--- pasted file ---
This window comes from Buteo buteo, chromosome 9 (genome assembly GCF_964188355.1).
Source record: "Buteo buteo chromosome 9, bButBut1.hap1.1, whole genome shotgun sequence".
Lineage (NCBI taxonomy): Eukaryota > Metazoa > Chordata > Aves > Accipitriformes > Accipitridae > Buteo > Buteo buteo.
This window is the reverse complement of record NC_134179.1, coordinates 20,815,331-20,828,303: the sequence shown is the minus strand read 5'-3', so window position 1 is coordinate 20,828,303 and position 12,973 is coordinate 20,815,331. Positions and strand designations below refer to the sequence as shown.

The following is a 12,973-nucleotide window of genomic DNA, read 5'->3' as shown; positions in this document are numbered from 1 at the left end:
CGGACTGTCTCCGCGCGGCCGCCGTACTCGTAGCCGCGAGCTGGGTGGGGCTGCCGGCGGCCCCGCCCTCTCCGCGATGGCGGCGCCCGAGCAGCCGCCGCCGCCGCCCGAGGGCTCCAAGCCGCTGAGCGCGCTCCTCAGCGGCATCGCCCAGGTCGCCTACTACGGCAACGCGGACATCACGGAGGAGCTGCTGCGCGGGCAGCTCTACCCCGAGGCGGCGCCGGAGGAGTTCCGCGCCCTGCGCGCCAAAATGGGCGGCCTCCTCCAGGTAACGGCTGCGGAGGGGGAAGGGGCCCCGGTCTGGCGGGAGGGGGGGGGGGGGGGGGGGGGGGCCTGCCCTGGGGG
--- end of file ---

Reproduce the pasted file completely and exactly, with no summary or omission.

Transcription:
This window comes from Buteo buteo, chromosome 9 (genome assembly GCF_964188355.1).
Source record: "Buteo buteo chromosome 9, bButBut1.hap1.1, whole genome shotgun sequence".
Lineage (NCBI taxonomy): Eukaryota > Metazoa > Chordata > Aves > Accipitriformes > Accipitridae > Buteo > Buteo buteo.
This window is the reverse complement of record NC_134179.1, coordinates 20,815,331-20,828,303: the sequence shown is the minus strand read 5'-3', so window position 1 is coordinate 20,828,303 and position 12,973 is coordinate 20,815,331. Positions and strand designations below refer to the sequence as shown.

The following is a 12,973-nucleotide window of genomic DNA, read 5'->3' as shown; positions in this document are numbered from 1 at the left end:
CGGACTGTCTCCGCGCGGCCGCCGTACTCGTAGCCGCGAGCTGGGTGGGGCTGCCGGCGGCCCCGCCCTCTCCGCGATGGCGGCGCCCGAGCAGCCGCCGCCGCCGCCCGAGGGCTCCAAGCCGCTGAGCGCGCTCCTCAGCGGCATCGCCCAGGTCGCCTACTACGGCAACGCGGACATCACGGAGGAGCTGCTGCGCGGGCAGCTCTACCCCGAGGCGGCGCCGGAGGAGTTCCGCGCCCTGCGCGCCAAAATGGGCGGCCTCCTCCAGGTAACGGCTGCGGAGGGGGAAGGGGCCCCGGTCTGGCGGGAGGGGGGGGGGGGGGGGGGGGGGGCCTGCCCTGGGGG